After having something sugary, you should have a longer-acting carbohydrate food, such as a few biscuits, a cereal bar, a piece of fruit or a sandwich.
It will usually take around 15 minutes to recover from a mild episode of hypoglycaemia. If you have a blood glucose meter, measure your blood sugar again after 15 to 20 minutes. If it’s still too low , you should have some more sugary food or a drink before testing your levels again in another 15 to 20 minutes.
When treating someone else with hypoglycaemia, if the above treatment isn’t effective, you may be able to help them by applying glucose gel to the inside of their cheeks, and gently massaging the outside of their cheeks.
It may take 10 to 15 minutes before they feel better. This shouldn’t be done if the person is drowsy or unconscious because of the risk of choking.
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What Should I Do If I Take Too Much Novolog
Question posted by 19Dianne48 on 19 July 2012
I also take Levimire 70 units. If I pick up the wrong one and take 70 of the Novolog, what may happen and what should I do?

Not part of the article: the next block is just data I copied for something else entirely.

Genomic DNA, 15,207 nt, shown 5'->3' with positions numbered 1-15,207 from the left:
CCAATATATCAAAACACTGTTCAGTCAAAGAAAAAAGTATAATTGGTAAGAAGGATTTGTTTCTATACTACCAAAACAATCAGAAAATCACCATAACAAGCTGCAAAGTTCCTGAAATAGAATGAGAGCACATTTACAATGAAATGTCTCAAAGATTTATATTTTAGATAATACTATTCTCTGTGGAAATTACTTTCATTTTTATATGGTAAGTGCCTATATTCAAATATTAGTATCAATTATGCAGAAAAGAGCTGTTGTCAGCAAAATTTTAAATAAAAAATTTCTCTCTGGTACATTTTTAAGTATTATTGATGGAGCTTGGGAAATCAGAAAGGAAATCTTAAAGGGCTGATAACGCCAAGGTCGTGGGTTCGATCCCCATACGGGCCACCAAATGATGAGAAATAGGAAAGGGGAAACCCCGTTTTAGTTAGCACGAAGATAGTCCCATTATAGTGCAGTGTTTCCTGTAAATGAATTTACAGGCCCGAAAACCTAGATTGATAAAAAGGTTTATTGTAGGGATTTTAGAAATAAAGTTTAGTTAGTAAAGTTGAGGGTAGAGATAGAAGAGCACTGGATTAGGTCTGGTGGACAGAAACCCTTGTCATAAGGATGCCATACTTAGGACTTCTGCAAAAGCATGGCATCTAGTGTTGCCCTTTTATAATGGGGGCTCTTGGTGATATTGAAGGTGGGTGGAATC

How much novolog do you take? An overdose can drop your blood sugar fast, putting you into insulin shock. This is a reason to call 911. You can try to avert this by eating lots and lots of sugar and protein. I’m just curious, how would you mix them up? Could you explain better? I will try to help you prevent this.
My husband has ALZ. And took it when I went to bathroom
My husband has ALZ and took 32 units of Novalog raither then his 32 units of Lantus. I was in the bathroom. He doesn’t take novalog at bedtime. He is on a sliding scale during the day for that
Insulin Overdose Safety And Suicide
Insulin is a medication. People should keep it out of the reach of children and only use it according to a doctors instructions. If a person takes too much insulin or takes it when they do not need it, it can be fatal.
Occasionally, a person will use insulin in an their life. If a person shows signs of severe depression or suicidal thoughts, they or a loved one should seek medical help or contact the National Suicide Helpline.
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Relationship Of Participant Characteristics And Skills To Glycemic Control
Four patient characteristics were significantly related to A1C . These included education level , race , insurance , and diabetes type . In addition, participants who reported that they sometimes or never administered insulin at correct times and those who reported having little confidence in their ability to determine correct doses had significantly higher A1C levels. There was a trend for those with the poorest diabetes numeracy to have higher A1C levels . BIAS scores were not associated with A1C level.